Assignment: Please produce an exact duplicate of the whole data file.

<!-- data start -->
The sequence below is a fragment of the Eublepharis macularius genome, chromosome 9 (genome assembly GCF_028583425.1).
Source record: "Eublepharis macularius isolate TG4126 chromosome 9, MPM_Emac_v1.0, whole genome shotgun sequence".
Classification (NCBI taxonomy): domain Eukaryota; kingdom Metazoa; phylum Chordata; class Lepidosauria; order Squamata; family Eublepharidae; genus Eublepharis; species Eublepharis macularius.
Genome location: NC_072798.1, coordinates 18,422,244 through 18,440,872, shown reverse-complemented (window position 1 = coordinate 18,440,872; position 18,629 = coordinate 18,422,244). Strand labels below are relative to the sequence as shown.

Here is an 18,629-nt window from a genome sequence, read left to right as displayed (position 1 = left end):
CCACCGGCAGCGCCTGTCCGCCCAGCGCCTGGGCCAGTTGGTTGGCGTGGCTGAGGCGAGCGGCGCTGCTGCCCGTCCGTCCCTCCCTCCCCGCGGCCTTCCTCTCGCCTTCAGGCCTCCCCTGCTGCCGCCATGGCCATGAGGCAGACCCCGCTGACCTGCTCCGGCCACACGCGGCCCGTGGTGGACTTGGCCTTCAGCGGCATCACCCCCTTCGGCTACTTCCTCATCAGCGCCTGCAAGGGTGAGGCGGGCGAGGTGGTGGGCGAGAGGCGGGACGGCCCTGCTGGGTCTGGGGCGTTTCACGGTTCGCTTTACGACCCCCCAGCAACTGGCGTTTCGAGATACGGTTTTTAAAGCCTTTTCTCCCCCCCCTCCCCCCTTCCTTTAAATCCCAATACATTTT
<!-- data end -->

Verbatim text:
The sequence below is a fragment of the Eublepharis macularius genome, chromosome 9 (genome assembly GCF_028583425.1).
Source record: "Eublepharis macularius isolate TG4126 chromosome 9, MPM_Emac_v1.0, whole genome shotgun sequence".
Classification (NCBI taxonomy): domain Eukaryota; kingdom Metazoa; phylum Chordata; class Lepidosauria; order Squamata; family Eublepharidae; genus Eublepharis; species Eublepharis macularius.
Genome location: NC_072798.1, coordinates 18,422,244 through 18,440,872, shown reverse-complemented (window position 1 = coordinate 18,440,872; position 18,629 = coordinate 18,422,244). Strand labels below are relative to the sequence as shown.

Here is an 18,629-nt window from a genome sequence, read left to right as displayed (position 1 = left end):
CCACCGGCAGCGCCTGTCCGCCCAGCGCCTGGGCCAGTTGGTTGGCGTGGCTGAGGCGAGCGGCGCTGCTGCCCGTCCGTCCCTCCCTCCCCGCGGCCTTCCTCTCGCCTTCAGGCCTCCCCTGCTGCCGCCATGGCCATGAGGCAGACCCCGCTGACCTGCTCCGGCCACACGCGGCCCGTGGTGGACTTGGCCTTCAGCGGCATCACCCCCTTCGGCTACTTCCTCATCAGCGCCTGCAAGGGTGAGGCGGGCGAGGTGGTGGGCGAGAGGCGGGACGGCCCTGCTGGGTCTGGGGCGTTTCACGGTTCGCTTTACGACCCCCCAGCAACTGGCGTTTCGAGATACGGTTTTTAAAGCCTTTTCTCCCCCCCCTCCCCCCTTCCTTTAAATCCCAATACATTTT